A Brief Philatelic History of Victoria

Chapter 2.
The Pre-Colonial Mail Period 1837-1850

The organized delivery of mail has continued for centuries in certain parts of the world. In the earliest days, mail was a privilege restricted to government officials, members of royalty and other prominent citizens, and the intelligentsia.

As exploration pushed civilization into remote parts of the world, rudimentary mail systems followed. Often, the mails did not follow any particular schedule, and it was not uncommon to wait for months, or even years, before a response was received to a letter. Much of the mail was delivered and retrieved by merchant ships as part of their commercial enterprise. Ships carrying such mail were often under contract to the governments involved, but sometimes they were private entrepreneurs.

In Victoria’s case, the first settlers arrived in Melbourne in 1835 and the opening of the first post office followed in April 1837. At that time the population was only about 1500, and postal usage was very limited. The first overland mail from Sydney arrived in 1838 and, in 1839, the first ship carrying immigrant settlers arrived.

As the population grew postal use increased proportionately and during the 1840s additional post offices were opened as new population centers emerged.

By 1840 the population of Victoria reached 32,000 and by 1851, it was about 77,000 and growing quickly. The number of letters handled by the post office grew even faster than the population. In 1838, about 7,000 letters and 3,000 newspapers passed through the post office. By 1841 the numbers grew to 56,000 and 120,000, respectively. By 1846 the numbers increased again to 150,000 letters and 200,000 newspapers, and finally to 250,000 and 320,000 in 1849. The post office and its’ services had become an important part of daily life in Victoria!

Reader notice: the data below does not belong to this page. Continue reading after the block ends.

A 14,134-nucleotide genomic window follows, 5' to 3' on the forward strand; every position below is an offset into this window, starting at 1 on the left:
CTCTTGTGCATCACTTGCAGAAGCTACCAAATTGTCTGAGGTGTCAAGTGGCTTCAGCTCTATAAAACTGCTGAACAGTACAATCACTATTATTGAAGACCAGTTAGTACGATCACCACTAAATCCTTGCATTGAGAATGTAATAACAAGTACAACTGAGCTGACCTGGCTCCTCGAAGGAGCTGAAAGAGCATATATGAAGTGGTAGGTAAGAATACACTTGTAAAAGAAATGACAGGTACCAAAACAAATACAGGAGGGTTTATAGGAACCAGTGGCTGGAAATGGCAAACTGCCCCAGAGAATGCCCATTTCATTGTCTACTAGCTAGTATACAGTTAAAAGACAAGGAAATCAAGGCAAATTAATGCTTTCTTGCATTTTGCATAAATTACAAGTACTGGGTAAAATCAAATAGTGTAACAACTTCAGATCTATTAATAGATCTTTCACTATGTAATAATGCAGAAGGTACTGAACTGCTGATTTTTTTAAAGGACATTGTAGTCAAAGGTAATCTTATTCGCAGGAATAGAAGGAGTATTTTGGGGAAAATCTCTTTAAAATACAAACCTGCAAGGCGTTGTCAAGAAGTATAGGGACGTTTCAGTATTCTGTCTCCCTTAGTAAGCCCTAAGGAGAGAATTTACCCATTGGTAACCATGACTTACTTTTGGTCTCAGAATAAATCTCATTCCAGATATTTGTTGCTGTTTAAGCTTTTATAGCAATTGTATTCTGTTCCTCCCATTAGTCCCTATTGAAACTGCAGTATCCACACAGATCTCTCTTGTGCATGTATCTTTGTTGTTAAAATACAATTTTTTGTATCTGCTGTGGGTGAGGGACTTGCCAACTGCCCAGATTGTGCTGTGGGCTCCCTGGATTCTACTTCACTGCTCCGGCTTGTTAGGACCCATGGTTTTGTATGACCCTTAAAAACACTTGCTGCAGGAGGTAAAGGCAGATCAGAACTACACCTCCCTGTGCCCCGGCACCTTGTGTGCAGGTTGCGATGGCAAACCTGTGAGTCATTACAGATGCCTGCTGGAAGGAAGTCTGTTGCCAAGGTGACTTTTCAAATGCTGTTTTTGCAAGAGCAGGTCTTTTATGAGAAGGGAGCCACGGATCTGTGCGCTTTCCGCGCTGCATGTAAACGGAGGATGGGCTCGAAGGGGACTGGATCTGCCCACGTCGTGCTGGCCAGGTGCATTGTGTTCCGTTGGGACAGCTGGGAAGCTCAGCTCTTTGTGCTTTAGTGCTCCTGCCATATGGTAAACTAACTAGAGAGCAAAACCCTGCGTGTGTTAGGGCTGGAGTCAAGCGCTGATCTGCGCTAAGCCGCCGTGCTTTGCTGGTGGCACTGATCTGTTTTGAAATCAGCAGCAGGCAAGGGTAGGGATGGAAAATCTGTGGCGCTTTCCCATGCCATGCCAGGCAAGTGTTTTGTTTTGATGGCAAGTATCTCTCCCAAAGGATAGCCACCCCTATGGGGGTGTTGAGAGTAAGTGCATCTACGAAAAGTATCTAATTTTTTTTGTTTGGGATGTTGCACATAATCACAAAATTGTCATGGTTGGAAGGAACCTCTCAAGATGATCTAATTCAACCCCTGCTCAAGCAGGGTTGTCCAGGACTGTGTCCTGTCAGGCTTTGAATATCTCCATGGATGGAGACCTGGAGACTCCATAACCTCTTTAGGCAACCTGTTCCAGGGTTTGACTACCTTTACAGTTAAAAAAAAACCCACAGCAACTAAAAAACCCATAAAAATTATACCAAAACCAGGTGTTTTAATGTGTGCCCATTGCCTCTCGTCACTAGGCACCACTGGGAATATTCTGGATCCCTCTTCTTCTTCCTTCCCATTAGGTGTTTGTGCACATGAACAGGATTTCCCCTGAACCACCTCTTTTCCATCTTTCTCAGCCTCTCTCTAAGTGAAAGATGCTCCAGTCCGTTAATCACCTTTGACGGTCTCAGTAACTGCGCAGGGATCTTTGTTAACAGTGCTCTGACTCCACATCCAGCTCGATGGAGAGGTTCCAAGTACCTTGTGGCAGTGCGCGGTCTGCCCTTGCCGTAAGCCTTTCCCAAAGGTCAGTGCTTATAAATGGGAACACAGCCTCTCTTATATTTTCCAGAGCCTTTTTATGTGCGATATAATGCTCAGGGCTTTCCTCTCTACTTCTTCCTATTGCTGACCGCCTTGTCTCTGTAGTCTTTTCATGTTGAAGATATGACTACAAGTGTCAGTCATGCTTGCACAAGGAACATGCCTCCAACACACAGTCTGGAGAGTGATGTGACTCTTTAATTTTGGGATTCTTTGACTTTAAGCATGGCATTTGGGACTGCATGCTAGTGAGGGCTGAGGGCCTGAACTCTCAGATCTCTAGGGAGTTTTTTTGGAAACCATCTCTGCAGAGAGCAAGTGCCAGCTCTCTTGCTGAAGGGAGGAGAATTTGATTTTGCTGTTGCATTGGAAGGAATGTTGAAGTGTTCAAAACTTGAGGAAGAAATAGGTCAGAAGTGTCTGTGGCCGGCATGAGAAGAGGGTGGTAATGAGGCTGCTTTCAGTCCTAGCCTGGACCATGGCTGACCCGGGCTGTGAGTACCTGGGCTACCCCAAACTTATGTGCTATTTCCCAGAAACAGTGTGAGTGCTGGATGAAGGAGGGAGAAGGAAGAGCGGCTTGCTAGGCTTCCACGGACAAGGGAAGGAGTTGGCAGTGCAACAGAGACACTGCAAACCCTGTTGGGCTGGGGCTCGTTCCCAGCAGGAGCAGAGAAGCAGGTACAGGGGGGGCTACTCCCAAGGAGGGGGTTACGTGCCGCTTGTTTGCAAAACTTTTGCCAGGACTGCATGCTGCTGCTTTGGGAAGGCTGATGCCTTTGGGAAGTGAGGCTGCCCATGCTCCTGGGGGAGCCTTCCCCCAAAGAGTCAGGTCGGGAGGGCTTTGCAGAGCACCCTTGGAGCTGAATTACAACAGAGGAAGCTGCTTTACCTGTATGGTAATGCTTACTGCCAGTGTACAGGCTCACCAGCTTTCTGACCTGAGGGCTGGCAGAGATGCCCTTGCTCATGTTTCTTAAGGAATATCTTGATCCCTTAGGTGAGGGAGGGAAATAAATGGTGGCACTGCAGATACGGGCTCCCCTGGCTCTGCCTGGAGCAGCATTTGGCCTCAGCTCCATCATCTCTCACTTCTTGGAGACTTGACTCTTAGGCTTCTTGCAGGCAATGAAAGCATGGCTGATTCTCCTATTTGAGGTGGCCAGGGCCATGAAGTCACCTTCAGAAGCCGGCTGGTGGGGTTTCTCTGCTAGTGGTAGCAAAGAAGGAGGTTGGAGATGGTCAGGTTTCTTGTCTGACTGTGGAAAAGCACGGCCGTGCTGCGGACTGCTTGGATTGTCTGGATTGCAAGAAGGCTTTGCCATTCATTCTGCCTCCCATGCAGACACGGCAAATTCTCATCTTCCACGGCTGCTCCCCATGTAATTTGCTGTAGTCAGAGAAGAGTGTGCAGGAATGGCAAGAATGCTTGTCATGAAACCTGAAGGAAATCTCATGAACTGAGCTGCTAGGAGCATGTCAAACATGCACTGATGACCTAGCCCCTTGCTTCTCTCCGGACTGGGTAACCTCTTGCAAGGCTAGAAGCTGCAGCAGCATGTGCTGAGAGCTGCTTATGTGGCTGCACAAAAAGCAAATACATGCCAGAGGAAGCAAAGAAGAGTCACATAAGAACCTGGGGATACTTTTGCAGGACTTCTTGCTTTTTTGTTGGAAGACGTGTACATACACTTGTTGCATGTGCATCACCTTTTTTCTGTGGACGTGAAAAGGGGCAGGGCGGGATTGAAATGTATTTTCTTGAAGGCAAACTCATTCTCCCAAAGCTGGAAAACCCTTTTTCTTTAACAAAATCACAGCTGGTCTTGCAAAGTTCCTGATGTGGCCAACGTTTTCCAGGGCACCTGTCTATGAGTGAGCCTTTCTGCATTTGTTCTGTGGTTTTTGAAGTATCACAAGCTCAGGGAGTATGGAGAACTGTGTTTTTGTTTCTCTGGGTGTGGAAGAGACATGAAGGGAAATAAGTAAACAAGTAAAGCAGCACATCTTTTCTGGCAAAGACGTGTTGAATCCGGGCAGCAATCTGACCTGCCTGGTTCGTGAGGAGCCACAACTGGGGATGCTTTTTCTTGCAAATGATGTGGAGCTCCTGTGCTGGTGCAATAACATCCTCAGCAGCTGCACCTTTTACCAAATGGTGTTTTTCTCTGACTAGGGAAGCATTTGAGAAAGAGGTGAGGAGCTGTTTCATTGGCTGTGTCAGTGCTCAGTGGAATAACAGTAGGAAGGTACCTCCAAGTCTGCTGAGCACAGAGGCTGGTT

A very early Melbourne cover, posted just 3 years after the post office was opened, with a red boxed Melbourne Paid handstamp on front and an oval Melbourne Port Phillips oval handstamp on back. This letter arrived in March 1841, a full 7 months after it was mailed. The handwritten 8 on front specifies postage charged to the recipient for delivery to the addressee within the U.K.

It is important to realize that, before the invention and use of pre-paid postage stamps, payment for mail could be made by the sender at the post office from which it was sent, or it could be sent COD to be paid by the recipient. Pre-paid mails were always stamped PAID, and usually the amount that had been paid, was handwritten on the front cover.

When mails were destined for another country, they inevitably went by ship, and often the name of the ship was inscribed on the letter, as in “per Hero”, or “per Elizabeth”. Naming the ship that would carry a letter was not difficult to determine, as there was usually but one choice at the time of mailing. Mail ships were awaited eagerly, as service could be sporadic and infrequent. This was the age before telephones and telegraphs, and there was no way of communicating to remote areas of the world to explain why the mails had been delayed – did the ship sink, was there a war, or other calamity? Usually, it was not until the next arriving ship that news of the outside world became known, and the reasons for delay revealed.

REFERENCE : For students interested in further information on this fascinating aspect of Victoria’s Postal History, refer to The Postal History Of The Port Phillip District, by J. Purves.

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